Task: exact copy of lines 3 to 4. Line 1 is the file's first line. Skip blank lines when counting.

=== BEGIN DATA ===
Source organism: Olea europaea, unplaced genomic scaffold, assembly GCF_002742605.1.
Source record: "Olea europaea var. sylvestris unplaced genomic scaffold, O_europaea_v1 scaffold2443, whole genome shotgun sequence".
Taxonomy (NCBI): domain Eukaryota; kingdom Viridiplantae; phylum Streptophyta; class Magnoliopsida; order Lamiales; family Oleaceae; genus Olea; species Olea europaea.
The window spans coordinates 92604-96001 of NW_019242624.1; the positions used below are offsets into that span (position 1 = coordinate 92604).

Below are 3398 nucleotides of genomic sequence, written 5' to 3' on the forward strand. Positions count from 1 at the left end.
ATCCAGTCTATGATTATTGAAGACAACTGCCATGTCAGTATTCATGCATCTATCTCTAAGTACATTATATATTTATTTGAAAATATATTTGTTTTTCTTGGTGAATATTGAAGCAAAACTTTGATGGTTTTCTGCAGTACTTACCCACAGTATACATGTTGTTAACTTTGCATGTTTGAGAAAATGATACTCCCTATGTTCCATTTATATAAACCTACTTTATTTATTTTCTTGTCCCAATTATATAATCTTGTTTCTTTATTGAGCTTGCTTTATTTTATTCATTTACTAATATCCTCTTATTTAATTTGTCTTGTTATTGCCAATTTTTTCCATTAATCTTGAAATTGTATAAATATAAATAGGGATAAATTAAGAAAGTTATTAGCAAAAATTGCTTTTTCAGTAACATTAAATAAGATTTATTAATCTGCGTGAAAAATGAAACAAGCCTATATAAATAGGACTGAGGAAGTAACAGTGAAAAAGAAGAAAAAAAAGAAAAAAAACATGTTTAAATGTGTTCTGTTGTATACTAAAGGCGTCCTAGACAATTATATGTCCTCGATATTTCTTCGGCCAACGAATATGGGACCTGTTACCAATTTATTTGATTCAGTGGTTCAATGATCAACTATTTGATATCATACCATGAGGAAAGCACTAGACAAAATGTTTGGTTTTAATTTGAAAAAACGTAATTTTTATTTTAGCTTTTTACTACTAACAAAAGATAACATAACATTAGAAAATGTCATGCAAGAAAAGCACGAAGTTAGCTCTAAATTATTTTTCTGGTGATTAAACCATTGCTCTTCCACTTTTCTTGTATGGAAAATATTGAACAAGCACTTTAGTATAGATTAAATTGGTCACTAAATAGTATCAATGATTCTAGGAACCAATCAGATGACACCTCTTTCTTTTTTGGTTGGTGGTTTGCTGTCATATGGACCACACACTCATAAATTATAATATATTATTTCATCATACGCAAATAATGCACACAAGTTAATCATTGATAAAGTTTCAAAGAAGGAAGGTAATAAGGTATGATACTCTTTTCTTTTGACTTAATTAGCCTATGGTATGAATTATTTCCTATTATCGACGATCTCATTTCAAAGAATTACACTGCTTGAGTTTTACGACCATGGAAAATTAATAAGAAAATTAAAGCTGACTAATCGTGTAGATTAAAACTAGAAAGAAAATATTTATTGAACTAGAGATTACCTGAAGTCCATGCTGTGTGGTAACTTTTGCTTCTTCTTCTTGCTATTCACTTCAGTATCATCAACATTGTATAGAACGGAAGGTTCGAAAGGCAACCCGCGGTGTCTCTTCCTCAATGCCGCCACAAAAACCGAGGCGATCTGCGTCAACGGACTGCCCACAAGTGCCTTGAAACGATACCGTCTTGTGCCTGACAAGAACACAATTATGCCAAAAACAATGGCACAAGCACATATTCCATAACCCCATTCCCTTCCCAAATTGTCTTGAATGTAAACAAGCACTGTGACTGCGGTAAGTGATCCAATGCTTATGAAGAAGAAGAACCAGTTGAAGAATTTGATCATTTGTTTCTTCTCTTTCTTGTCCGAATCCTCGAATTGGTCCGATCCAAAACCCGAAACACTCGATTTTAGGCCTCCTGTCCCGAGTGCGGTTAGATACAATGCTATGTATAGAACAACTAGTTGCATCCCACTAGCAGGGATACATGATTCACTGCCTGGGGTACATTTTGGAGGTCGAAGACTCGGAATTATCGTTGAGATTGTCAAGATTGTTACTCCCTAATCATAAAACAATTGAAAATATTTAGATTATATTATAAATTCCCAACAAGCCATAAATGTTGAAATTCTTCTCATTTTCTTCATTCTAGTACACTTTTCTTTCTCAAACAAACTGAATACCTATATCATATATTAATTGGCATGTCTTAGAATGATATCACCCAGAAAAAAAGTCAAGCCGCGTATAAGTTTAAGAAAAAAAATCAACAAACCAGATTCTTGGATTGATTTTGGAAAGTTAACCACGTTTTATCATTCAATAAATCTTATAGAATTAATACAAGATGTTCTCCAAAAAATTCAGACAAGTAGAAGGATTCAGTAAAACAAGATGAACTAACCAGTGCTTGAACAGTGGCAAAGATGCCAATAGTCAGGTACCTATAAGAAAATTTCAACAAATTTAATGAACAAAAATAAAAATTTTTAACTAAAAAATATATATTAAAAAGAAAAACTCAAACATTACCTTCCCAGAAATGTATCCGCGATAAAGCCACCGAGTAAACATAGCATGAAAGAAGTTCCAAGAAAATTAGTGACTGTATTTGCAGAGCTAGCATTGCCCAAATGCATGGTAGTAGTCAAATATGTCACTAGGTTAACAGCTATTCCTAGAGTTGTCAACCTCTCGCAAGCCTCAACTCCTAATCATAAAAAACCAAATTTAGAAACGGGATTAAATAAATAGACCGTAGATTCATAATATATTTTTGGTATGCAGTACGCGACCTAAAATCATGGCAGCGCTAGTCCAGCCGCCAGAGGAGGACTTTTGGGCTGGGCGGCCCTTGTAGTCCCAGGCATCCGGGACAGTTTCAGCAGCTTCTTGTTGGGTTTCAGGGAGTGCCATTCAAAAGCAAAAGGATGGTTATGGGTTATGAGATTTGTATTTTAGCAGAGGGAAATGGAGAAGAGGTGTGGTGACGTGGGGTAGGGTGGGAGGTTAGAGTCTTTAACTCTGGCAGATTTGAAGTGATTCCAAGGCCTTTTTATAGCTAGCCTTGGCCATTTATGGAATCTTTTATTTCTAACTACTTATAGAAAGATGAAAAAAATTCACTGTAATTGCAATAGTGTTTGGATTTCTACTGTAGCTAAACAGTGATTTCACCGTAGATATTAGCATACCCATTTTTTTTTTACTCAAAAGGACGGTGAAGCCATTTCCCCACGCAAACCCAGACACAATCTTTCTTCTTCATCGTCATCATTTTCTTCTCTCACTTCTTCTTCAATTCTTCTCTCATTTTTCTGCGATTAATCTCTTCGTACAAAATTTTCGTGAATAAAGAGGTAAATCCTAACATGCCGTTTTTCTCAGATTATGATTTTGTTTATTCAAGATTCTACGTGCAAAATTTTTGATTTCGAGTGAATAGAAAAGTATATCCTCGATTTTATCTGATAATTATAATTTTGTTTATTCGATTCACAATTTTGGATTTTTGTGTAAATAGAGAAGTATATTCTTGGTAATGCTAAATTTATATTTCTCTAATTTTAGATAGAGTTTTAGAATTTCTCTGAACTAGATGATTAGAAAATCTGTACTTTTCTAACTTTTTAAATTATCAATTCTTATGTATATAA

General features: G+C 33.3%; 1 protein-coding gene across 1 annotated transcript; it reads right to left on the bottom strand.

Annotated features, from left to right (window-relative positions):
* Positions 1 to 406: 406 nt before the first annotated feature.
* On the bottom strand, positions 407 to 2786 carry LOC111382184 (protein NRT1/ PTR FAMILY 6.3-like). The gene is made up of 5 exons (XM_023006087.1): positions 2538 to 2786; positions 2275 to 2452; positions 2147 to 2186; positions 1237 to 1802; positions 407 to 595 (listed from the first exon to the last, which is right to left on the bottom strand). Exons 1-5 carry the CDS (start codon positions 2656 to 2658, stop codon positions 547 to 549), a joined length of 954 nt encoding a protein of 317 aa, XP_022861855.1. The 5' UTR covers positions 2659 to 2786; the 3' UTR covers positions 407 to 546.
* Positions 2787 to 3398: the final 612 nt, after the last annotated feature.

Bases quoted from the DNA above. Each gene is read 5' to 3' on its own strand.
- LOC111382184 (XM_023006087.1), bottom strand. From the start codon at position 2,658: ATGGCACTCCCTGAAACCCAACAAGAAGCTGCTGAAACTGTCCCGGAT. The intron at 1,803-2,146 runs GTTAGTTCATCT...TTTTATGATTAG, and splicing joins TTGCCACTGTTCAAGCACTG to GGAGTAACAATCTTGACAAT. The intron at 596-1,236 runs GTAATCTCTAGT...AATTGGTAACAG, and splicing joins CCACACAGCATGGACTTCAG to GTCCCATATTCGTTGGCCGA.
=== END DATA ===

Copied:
Taxonomy (NCBI): domain Eukaryota; kingdom Viridiplantae; phylum Streptophyta; class Magnoliopsida; order Lamiales; family Oleaceae; genus Olea; species Olea europaea.
The window spans coordinates 92604-96001 of NW_019242624.1; the positions used below are offsets into that span (position 1 = coordinate 92604).